One summer Christmas holiday, when I was as thin as spaghetti and a head taller than every other girl in my primary school, I was given a Tether Tennis set. Imagine a green metal stake about the height of the average teenager. At the top of the stake was a thick metal coil to which was clipped a long nylon string attached to a tennis ball.
The object of the game was to hit the ball backwards and forwards around the stake using plastic paddles. You could play against an opponent, but I preferred to play solo (mainly because my brother was much better than I was and was not interested in playing with his bratty little sister).
My first attempts at hitting the ball saw the nylon string repeatedly attempt to kill me – wrapping itself around and around my neck – ending with a solid bop on the nose by the tennis ball when the string ran out.
My neck was raw and bleeding by the time I figured I needed to take half a step back from the pole.
The Disaster Continued
Then followed days of hitting the string instead of the ball.
When you hit the string, it gives a very apologetic slapping sound and then the ball wobbles off into a drunken circuit.
If I did hit the ball, it either tried to turn into a rocket and head for the moon, or turn into lightning and aim for the nearest ground.
Moments of Elation
Every now and again … out of the blue … I would manage a clean thwack.
Those were the moments I lived for.
Feeling a solid connection with the ball and watching it sailing confidently past my eyes on a nice even line was a thing of beauty.
But thwacks were few and far between. Mostly it was apologetic wobbles and moon orbits.
I headed out onto the dew tipped grass in my nightie straight after breakfast each morning, just to see if sleeping on it had made me any better. It hadn’t.
I practiced for hours every afternoon as the shadows lengthened into dusk and the mosquitoes started their nightly blood collection.
Eventually … almost imperceptibly … thwacks increased and wobbles decreased. Then thwacks became the norm and wobbles were almost non-existent.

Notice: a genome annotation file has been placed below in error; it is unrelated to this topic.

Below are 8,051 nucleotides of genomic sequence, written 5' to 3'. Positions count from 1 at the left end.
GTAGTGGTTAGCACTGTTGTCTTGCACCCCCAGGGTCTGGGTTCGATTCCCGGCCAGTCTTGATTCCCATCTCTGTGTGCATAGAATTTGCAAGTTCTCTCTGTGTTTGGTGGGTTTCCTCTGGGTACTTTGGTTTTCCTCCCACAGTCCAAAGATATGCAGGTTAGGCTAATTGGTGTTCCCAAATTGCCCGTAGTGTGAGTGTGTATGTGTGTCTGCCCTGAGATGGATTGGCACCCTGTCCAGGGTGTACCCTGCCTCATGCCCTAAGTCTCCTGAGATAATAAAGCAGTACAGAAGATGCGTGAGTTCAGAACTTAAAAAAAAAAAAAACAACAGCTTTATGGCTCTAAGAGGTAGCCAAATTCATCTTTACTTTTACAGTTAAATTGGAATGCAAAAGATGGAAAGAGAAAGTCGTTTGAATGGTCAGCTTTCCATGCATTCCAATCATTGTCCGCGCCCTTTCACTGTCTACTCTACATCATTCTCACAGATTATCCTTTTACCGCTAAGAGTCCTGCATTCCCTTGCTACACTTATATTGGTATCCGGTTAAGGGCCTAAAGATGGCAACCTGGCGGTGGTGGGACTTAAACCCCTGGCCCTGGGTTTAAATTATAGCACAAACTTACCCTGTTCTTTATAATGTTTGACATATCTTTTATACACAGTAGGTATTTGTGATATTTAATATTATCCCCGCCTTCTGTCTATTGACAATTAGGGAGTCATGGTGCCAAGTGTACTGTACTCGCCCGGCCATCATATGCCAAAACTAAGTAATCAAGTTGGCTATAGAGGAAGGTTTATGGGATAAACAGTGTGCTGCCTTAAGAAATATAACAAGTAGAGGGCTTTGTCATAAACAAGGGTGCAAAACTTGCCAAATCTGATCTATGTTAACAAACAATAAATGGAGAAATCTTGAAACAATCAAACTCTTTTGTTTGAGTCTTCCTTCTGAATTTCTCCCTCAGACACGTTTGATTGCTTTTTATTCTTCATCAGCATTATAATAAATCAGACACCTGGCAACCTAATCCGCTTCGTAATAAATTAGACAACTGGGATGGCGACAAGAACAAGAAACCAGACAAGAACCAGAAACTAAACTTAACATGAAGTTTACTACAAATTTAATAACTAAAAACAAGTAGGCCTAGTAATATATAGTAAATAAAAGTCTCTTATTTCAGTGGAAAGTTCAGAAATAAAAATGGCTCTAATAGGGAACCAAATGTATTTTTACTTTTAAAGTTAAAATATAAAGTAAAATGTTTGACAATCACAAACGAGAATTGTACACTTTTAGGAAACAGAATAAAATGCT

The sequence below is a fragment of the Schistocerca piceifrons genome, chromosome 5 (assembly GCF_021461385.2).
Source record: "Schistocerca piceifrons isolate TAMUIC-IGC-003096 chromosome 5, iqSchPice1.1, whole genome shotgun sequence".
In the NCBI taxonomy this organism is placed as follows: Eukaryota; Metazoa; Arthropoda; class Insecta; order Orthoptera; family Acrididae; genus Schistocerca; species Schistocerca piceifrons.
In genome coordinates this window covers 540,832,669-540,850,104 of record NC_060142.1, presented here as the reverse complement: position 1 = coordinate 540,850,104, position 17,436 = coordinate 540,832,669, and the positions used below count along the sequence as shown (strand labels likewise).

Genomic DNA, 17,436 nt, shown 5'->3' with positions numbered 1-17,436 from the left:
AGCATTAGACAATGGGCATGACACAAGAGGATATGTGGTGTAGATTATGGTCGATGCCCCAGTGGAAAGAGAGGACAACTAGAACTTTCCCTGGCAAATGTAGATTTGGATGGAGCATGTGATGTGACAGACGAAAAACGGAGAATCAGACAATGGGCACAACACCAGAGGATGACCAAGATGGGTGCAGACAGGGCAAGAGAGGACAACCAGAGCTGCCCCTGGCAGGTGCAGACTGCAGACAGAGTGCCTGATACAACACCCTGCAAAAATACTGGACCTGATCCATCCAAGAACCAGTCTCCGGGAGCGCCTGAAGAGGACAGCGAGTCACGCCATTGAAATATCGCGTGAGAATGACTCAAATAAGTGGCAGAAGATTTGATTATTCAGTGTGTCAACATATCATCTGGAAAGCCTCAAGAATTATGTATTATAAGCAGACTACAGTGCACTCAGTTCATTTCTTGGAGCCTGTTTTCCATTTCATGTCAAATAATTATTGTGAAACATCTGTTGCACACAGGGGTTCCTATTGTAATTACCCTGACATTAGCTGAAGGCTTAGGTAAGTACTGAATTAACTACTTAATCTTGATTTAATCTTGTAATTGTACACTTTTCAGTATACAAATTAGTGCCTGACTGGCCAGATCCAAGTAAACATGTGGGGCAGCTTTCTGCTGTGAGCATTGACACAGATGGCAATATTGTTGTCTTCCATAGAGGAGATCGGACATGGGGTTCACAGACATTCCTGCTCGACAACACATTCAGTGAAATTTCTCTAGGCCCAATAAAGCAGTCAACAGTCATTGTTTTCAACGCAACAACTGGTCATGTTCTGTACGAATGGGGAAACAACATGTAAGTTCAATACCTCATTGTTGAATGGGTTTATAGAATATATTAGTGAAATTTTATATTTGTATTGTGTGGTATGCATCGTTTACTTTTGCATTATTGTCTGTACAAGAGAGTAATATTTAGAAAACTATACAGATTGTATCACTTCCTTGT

I could easily and smoothly hit any ball and know with certainty it was going to fly in a nice solid circle.
Over time it took much less effort to hit the ball – I was no longer running around or over-reaching – I just stood my ground and barely lifted a finger to get the same strong results.
If you asked me how – I couldn’t tell you in words. I just know that over thousands and thousands of repetitions I learned how to adjust my bat so it hit the ball straight and true and was not on an angle. I learned the timing so I could tell to the split second the exact moment when to start my swing. And I learned how to judge the distance from the bat to the ball so that it always hit I the sweet spot.
Each improvement was a tiny micro habit repeated until it became second nature – without forethought or planning. It just happened.
And then …
… I swapped my paddles for tennis rackets and the nylon string tried to kill me again.
Marketing Your Small Business is Like Playing Tether Tennis
Marketing your small business is a lot like playing Tether Tennis. You start with a lovely shiny new business and have zero idea what you are doing.Marketing Your Small Business is Like Playing Tether TennisClick To Tweet
You start blindly attempting to whack marketing balls out of the park, only to face painful disasters, wobbly results, and weird outcomes.
With luck and practice, you begin to connect solidly with your clients, developing increased consistency and getting stronger results with less effort.
Each improvement comes from trying tiny tweaks and observing the result, then trying to repeat or adjust the tweak.
And then you try something totally different, and you are back to square one and need to start a new round of tiny tweaks.
Rarely can you put your finger on the “one thing” that made all the difference. It is the hundreds of tiny tweaks that add up to success.
Hundreds of tiny tweaks doesn’t make for a great “Just do this one thing and all your troubles will be solved” story.
It isn’t glamorous and it isn’t easy. It is just rinse, repeat and adjust.
Things We Tested